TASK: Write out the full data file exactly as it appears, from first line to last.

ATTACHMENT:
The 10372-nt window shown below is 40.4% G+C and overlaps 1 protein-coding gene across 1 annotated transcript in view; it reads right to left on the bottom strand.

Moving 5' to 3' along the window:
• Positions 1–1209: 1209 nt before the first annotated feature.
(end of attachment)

The 10372-nt window shown below is 40.4% G+C and overlaps 1 protein-coding gene across 1 annotated transcript in view; it reads right to left on the bottom strand.

Moving 5' to 3' along the window:
• Positions 1–1209: 1209 nt before the first annotated feature.